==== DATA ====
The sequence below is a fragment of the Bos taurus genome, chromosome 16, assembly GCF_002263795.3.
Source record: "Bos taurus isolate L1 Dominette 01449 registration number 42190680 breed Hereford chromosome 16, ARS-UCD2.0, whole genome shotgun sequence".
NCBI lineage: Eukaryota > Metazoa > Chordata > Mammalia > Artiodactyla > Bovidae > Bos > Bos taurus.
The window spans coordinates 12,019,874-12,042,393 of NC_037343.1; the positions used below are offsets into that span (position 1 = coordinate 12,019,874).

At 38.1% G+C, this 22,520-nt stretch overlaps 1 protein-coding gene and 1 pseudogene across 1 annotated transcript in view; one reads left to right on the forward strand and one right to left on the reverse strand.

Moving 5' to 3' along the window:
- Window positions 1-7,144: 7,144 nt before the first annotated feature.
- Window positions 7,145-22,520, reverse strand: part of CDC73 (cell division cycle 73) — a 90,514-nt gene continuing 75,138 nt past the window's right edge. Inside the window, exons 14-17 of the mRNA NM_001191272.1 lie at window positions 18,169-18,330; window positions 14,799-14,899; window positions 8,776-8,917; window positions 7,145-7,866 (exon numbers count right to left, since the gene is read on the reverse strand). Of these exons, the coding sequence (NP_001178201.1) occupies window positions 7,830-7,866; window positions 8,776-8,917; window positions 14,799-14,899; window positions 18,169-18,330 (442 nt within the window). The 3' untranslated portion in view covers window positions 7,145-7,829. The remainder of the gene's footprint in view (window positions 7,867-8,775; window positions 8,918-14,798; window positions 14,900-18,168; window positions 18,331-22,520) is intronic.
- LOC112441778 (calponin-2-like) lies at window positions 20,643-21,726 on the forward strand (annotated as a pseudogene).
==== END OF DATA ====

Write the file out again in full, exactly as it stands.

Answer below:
The sequence below is a fragment of the Bos taurus genome, chromosome 16, assembly GCF_002263795.3.
Source record: "Bos taurus isolate L1 Dominette 01449 registration number 42190680 breed Hereford chromosome 16, ARS-UCD2.0, whole genome shotgun sequence".
NCBI lineage: Eukaryota > Metazoa > Chordata > Mammalia > Artiodactyla > Bovidae > Bos > Bos taurus.
The window spans coordinates 12,019,874-12,042,393 of NC_037343.1; the positions used below are offsets into that span (position 1 = coordinate 12,019,874).

At 38.1% G+C, this 22,520-nt stretch overlaps 1 protein-coding gene and 1 pseudogene across 1 annotated transcript in view; one reads left to right on the forward strand and one right to left on the reverse strand.

Moving 5' to 3' along the window:
- Window positions 1-7,144: 7,144 nt before the first annotated feature.
- Window positions 7,145-22,520, reverse strand: part of CDC73 (cell division cycle 73) — a 90,514-nt gene continuing 75,138 nt past the window's right edge. Inside the window, exons 14-17 of the mRNA NM_001191272.1 lie at window positions 18,169-18,330; window positions 14,799-14,899; window positions 8,776-8,917; window positions 7,145-7,866 (exon numbers count right to left, since the gene is read on the reverse strand). Of these exons, the coding sequence (NP_001178201.1) occupies window positions 7,830-7,866; window positions 8,776-8,917; window positions 14,799-14,899; window positions 18,169-18,330 (442 nt within the window). The 3' untranslated portion in view covers window positions 7,145-7,829. The remainder of the gene's footprint in view (window positions 7,867-8,775; window positions 8,918-14,798; window positions 14,900-18,168; window positions 18,331-22,520) is intronic.
- LOC112441778 (calponin-2-like) lies at window positions 20,643-21,726 on the forward strand (annotated as a pseudogene).